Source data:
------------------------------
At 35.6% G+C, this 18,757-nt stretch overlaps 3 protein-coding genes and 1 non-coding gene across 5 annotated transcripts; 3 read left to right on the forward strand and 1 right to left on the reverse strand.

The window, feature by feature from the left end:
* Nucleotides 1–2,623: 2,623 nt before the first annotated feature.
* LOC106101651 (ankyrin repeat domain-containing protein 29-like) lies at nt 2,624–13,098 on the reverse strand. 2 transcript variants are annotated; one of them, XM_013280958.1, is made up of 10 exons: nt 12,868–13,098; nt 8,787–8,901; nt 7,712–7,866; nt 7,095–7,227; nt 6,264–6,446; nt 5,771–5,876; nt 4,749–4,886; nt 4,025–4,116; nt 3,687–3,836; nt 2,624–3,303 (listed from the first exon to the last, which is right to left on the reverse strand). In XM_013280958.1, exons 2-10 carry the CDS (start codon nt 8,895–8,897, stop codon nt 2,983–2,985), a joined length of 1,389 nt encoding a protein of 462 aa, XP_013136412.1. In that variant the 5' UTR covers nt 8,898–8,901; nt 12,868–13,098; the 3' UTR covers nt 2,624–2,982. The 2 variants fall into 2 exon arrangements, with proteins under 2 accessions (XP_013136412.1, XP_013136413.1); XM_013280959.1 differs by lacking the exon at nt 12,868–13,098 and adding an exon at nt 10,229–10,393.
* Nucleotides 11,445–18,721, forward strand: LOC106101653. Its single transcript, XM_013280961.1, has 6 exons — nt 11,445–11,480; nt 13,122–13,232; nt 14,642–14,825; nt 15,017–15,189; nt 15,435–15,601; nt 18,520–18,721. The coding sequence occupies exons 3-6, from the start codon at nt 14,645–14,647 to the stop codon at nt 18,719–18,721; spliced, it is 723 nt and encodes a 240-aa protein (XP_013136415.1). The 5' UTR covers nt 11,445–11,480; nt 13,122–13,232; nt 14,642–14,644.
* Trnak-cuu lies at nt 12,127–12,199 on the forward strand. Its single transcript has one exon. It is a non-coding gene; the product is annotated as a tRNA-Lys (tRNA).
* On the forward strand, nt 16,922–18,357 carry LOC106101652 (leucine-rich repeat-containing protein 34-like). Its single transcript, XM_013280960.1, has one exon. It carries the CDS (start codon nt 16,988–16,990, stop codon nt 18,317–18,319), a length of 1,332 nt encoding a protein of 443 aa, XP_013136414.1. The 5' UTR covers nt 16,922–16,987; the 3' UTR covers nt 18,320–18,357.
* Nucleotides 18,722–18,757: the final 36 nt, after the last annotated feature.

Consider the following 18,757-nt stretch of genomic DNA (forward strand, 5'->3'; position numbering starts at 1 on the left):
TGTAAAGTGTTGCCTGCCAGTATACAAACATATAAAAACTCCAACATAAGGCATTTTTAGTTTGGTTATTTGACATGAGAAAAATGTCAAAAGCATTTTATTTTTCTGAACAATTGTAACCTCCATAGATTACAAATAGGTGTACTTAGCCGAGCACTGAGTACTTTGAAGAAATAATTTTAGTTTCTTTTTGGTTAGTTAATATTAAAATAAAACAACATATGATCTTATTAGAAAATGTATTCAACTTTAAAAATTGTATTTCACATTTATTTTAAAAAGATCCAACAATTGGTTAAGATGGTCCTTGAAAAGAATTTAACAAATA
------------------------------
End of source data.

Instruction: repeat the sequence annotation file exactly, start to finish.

At 35.6% G+C, this 18,757-nt stretch overlaps 3 protein-coding genes and 1 non-coding gene across 5 annotated transcripts; 3 read left to right on the forward strand and 1 right to left on the reverse strand.

The window, feature by feature from the left end:
* Nucleotides 1–2,623: 2,623 nt before the first annotated feature.
* LOC106101651 (ankyrin repeat domain-containing protein 29-like) lies at nt 2,624–13,098 on the reverse strand. 2 transcript variants are annotated; one of them, XM_013280958.1, is made up of 10 exons: nt 12,868–13,098; nt 8,787–8,901; nt 7,712–7,866; nt 7,095–7,227; nt 6,264–6,446; nt 5,771–5,876; nt 4,749–4,886; nt 4,025–4,116; nt 3,687–3,836; nt 2,624–3,303 (listed from the first exon to the last, which is right to left on the reverse strand). In XM_013280958.1, exons 2-10 carry the CDS (start codon nt 8,895–8,897, stop codon nt 2,983–2,985), a joined length of 1,389 nt encoding a protein of 462 aa, XP_013136412.1. In that variant the 5' UTR covers nt 8,898–8,901; nt 12,868–13,098; the 3' UTR covers nt 2,624–2,982. The 2 variants fall into 2 exon arrangements, with proteins under 2 accessions (XP_013136412.1, XP_013136413.1); XM_013280959.1 differs by lacking the exon at nt 12,868–13,098 and adding an exon at nt 10,229–10,393.
* Nucleotides 11,445–18,721, forward strand: LOC106101653. Its single transcript, XM_013280961.1, has 6 exons — nt 11,445–11,480; nt 13,122–13,232; nt 14,642–14,825; nt 15,017–15,189; nt 15,435–15,601; nt 18,520–18,721. The coding sequence occupies exons 3-6, from the start codon at nt 14,645–14,647 to the stop codon at nt 18,719–18,721; spliced, it is 723 nt and encodes a 240-aa protein (XP_013136415.1). The 5' UTR covers nt 11,445–11,480; nt 13,122–13,232; nt 14,642–14,644.
* Trnak-cuu lies at nt 12,127–12,199 on the forward strand. Its single transcript has one exon. It is a non-coding gene; the product is annotated as a tRNA-Lys (tRNA).
* On the forward strand, nt 16,922–18,357 carry LOC106101652 (leucine-rich repeat-containing protein 34-like). Its single transcript, XM_013280960.1, has one exon. It carries the CDS (start codon nt 16,988–16,990, stop codon nt 18,317–18,319), a length of 1,332 nt encoding a protein of 443 aa, XP_013136414.1. The 5' UTR covers nt 16,922–16,987; the 3' UTR covers nt 18,320–18,357.
* Nucleotides 18,722–18,757: the final 36 nt, after the last annotated feature.

Consider the following 18,757-nt stretch of genomic DNA (forward strand, 5'->3'; position numbering starts at 1 on the left):
TGTAAAGTGTTGCCTGCCAGTATACAAACATATAAAAACTCCAACATAAGGCATTTTTAGTTTGGTTATTTGACATGAGAAAAATGTCAAAAGCATTTTATTTTTCTGAACAATTGTAACCTCCATAGATTACAAATAGGTGTACTTAGCCGAGCACTGAGTACTTTGAAGAAATAATTTTAGTTTCTTTTTGGTTAGTTAATATTAAAATAAAACAACATATGATCTTATTAGAAAATGTATTCAACTTTAAAAATTGTATTTCACATTTATTTTAAAAAGATCCAACAATTGGTTAAGATGGTCCTTGAAAAGAATTTAACAAATA